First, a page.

58°32′21″N 31°17′22″E / 58.53917°N 31.28944°E / 58.53917; 31.28944

The Romanesque katholikon was consecrated in 1119 to the feast of the Nativity of God's Mother

The Antoniev Monastery ("St Anthony's Monastery", Russian: Антониев монастырь) rivalled the Yuriev Monastery as the most important monastery of medieval Novgorod the Great. It stands along the right bank of the Volkhov River north of the city centre and forms part of the Historic Monuments of Novgorod and Surroundings, a World Heritage Site.

A fresco dating from 1125

The monastery was founded in 1117 by St Anthony of Rome, who, according to legend, flew to Novgorod from Rome on a rock (the alleged rock is now in the vestibule just to the right of the main door into the Church of the Nativity of the Mother of God beneath a fresco of Bishop Nikita of Novgorod). Anthony was consecrated hegumen of the monastery in 1131 by Archbishop Nifont (1130–1156) and was buried beneath a large slab to the right of the altar in the same church.

The Church of the Nativity of the Mother of God, like the Church of St. George in the Yuriev Monastery, is one of the few three-domed churches in Russia. It is also one of the few buildings in Russia which survived from the 12th century. It was founded by Anthony in 1117 and completed in 1119. There are some frescoes from the Middle Ages still extant, most notably in the apse, but most are from the sixteenth or seventeenth centuries and are in some disrepair.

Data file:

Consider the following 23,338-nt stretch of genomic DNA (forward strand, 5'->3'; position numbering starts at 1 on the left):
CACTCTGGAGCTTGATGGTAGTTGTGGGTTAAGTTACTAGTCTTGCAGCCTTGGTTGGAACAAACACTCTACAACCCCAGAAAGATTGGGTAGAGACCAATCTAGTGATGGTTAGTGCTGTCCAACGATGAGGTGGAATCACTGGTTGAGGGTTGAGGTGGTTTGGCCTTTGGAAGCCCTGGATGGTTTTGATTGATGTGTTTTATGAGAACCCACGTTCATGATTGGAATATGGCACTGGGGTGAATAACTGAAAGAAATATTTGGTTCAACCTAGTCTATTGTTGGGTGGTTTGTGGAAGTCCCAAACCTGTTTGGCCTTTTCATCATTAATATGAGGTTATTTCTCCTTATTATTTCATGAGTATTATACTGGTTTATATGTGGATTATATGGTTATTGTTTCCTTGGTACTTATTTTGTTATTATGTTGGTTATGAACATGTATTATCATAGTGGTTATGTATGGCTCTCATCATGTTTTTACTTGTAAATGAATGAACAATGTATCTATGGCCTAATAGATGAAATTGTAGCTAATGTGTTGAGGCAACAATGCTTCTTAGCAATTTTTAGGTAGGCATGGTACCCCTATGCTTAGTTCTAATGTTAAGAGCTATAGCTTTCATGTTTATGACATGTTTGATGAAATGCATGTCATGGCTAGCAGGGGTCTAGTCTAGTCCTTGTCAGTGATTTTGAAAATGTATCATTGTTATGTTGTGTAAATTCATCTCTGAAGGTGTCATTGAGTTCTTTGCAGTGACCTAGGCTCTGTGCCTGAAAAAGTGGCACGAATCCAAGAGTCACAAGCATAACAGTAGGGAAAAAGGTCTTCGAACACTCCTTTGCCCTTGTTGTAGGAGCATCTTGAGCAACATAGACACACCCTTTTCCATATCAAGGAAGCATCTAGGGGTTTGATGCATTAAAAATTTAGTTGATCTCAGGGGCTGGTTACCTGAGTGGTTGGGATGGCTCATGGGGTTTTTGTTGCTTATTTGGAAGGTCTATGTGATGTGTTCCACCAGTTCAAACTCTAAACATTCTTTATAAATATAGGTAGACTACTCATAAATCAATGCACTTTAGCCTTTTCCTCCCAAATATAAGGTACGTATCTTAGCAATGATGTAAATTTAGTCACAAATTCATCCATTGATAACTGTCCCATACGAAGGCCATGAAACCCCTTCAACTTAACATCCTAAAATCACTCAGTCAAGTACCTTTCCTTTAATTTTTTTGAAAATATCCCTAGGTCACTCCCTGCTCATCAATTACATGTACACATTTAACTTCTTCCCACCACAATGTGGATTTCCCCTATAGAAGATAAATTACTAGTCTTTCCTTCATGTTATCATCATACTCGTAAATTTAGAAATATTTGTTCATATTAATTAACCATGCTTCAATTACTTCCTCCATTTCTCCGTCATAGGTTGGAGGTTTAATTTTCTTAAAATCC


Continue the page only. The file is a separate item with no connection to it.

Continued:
Kirik the Novgorodian was a monk of the monastery famous for writing the first mathematical treatise in Eastern Slavdom, the "Teaching on Numbers", a theological work known as "The Questions of Kirik" and a few entries in the Novgorodian First Chronicle.[1]

The monastery owned lands in Vodskaya and Shelonskaya pyatinas making it the fourth-largest landowner among the Novgorodian monasteries. A significant part of its lands were confiscated after the conquest of Novgorod by Moscow however the monastery gradually restored its position thanks to gifts and acquisitions. The hegumen and the monks of the monastery were killed by the forces of Ivan IV during the Massacre of Novgorod. The cult of St Anthony, the founder of the monastery, increased in importance after the miraculous discovery of his remains in 1597. In the second half of the 17th century the archbishops of Novgorod favoured the monastery. Multiple stone buildings were erected and in 1740 a seminary was founded.[2]

The monastery is currently part of the Novgorod United Museum-Preserve and has not been returned to the Russian Orthodox Church.

See also



  1. ^ E. K. Piotrovskaia, “Kirik Novgorodets,” in D. S. Likhachev, ed., Slovar knizhnikov i knizhnosti drevnei Rusi, 3 Vols. in 5 Pts. Leningrad and St. Petersburg: Nauk, 1987–1993. Vol. 1 (XI–pervaia polovina XIV vv.), (Leningrad: Nauk, 1987); Kirik Novgorodets, “Uchenie im zha vedati cheloveku chisla vsekh let,” Istoriko-matematicheskie issledovannia 4 (1953): 174–191.
  2. ^ Янин, В.Л., ed. (2007). Великий Новгород. История и культура IX-XVII веков. Энциклопедический словарь (in Russian). Нестор-История. pp. 300–301. ISBN 5981872365.
  • Robert Michell and Neville Forbes, ed., The Chronicle of Novgorod, 1016-1471 (New York: American Medieval Society Press, 1970), 9-10, 12.